Under new land rules, Rajasthan govt pushes development at expense of cows
It will now be easier for private companies and government bodies to build properties on pastures.cities Updated: Oct 07, 2017 14:54 IST
Under pressure to complete development projects before next year’s assembly election, the Rajasthan government eased its land use rules regarding unoccupied pastures on Thursday.
The announcement was made on behalf of the state cabinet by parliamentary affairs minister Rajendra Rathore. It provoked legal challenges and accusations of hypocrisy from the political opposition and a wide array of civil society groups.
The state cabinet decided that pastures in cities and towns can now be used for other purposes. So-called “charagah” land had previously been subject to changes only in exceptional circumstances, after a specific order of the state government, and with the proviso that land of an equal area be opened up to grazing elsewhere in the same panchayat. This week’s rules will allow the compensatory allotment of new land to be opened up anywhere in the same district.
Amra Ram, the land revenue minister, said that the decision would help the local economy and government without serious repercussions.
“Development works are important and necessary for progress of the state,” he said. “The land will be acquired only for government projects like setting up government offices. Where land is taken, we will set apart land in the same or adjoining panchayat. Not an inch of gauchar (pastureland) land will be lessened.”
Another official in the land revenue department, who requested anonymity, said that the land would also be used for commercial purposes. “Land is growing scarce due to increasing population and urbanization,” the official said. “Government has to strike a balance between development and social concerns. For instance, when government grants mining leases, the land is a huge tract and sometimes pastureland falls in between. In such cases, it becomes imperative to acquire the pastureland.”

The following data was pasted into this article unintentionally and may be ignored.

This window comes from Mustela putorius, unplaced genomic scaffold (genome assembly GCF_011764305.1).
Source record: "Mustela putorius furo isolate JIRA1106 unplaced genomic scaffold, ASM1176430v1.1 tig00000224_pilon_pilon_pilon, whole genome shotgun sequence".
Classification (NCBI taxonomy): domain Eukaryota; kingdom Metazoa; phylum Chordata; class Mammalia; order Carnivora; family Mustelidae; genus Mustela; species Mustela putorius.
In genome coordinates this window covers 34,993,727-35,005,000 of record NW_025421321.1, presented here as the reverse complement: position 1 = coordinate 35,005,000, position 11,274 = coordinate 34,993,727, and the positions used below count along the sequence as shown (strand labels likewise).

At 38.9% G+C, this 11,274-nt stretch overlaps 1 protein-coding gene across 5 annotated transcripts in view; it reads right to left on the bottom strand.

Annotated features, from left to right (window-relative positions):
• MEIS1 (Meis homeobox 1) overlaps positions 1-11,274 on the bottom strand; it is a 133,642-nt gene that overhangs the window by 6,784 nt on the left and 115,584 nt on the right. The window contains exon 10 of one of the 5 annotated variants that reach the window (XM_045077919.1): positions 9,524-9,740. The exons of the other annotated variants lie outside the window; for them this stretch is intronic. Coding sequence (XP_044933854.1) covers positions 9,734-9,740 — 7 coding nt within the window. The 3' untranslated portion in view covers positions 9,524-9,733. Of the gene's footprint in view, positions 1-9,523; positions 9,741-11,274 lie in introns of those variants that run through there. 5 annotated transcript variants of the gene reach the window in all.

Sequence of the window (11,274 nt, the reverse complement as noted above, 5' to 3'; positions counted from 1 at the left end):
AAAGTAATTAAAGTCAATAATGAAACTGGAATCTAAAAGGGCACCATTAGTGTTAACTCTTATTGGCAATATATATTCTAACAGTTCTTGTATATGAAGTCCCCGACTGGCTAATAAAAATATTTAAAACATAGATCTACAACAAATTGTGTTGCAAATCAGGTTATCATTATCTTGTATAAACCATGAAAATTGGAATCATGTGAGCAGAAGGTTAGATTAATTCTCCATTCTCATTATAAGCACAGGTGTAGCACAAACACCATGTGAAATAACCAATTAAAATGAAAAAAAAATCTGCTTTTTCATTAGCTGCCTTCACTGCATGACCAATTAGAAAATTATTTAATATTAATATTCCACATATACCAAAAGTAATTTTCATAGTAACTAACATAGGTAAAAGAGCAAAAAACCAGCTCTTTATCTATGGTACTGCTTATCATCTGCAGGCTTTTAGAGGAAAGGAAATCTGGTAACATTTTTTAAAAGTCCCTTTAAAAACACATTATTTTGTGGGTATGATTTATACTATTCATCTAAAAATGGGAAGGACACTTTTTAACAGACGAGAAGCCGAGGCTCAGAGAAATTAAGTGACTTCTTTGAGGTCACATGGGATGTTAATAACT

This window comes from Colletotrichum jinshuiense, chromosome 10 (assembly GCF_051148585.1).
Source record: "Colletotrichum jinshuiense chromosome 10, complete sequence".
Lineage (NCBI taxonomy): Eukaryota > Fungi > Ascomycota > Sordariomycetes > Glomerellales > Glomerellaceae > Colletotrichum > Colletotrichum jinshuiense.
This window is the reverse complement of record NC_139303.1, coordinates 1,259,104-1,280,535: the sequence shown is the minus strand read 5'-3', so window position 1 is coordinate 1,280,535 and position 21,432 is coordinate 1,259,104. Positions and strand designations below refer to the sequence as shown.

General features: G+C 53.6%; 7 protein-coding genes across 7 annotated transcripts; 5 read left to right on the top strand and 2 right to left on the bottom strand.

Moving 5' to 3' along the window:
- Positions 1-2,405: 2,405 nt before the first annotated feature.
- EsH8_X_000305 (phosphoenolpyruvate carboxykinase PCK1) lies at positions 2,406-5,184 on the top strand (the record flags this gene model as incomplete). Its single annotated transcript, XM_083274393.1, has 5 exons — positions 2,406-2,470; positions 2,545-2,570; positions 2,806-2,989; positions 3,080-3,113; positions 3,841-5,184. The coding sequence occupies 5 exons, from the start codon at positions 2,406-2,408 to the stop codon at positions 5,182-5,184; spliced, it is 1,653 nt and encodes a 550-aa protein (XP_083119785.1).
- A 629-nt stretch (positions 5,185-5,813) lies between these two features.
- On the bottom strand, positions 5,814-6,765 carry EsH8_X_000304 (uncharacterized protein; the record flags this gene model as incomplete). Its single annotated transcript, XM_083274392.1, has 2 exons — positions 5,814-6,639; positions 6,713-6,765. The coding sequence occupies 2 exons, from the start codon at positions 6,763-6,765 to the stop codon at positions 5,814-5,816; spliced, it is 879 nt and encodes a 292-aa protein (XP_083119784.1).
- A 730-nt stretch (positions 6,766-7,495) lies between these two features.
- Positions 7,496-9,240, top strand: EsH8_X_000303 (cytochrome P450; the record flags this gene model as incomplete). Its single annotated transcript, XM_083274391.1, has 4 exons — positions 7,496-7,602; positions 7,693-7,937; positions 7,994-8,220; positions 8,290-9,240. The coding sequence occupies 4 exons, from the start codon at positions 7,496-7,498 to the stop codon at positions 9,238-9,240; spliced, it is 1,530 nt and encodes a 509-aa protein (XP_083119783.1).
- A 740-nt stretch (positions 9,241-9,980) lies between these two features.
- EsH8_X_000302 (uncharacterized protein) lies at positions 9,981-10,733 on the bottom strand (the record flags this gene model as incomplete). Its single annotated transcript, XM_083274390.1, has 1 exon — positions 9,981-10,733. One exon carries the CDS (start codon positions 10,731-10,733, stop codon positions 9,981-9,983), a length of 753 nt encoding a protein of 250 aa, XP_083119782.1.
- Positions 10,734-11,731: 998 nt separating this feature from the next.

The tradition of reserving pastures for cows has had legal support in Rajasthan since the 1955 Rajasthan Tenancy Act. This week’s announcement was not the first time that the current dispensation has tweaked the rules. Last December, the government ordered pastures within urban limits to fall under the jurisdiction of municipalities, who were empowered to use the new land for commercial or residential projects.
The official in the land revenue department said that all land within city limits can now be used by municipal authorities for any purpose.
Opposition to the government’s move is diverse and passionate.
Babulal Jangid, vice president of the Gau Raksha Dal, a self-proclaimed cow protection outfit, said the new rules will imperil cows. “Traditionally charagahs used to be near water bodies so that grass and water was available. Will government ensure that the in-lieu land has these facilities?”
Jangid, who said his organisation would challenge the rules in court, also questioned the feasibility of allowing replacement plots to come outside the villages where land was being taken. “How will cows and other animals go to graze to a far off place?”
People outside the world of cow vigilantism also saw hypocrisy in the new rules. “There is so much talk of cow protection,” said Nikhil Dey, founder of the civil rights group Mazdoor Kisan Shakti Sangathan, “and now the basis of cow protection is being taken away.”
Both the former Rajasthan high court judge Panachand Jain and state Congress president Sachin Pilot said the new rules violate state law. “Change in land use of charagah is not allowed under the Tenancy Act,” said Pilot. “This land is for a specific purpose. We will challenge the government’s decision in court.”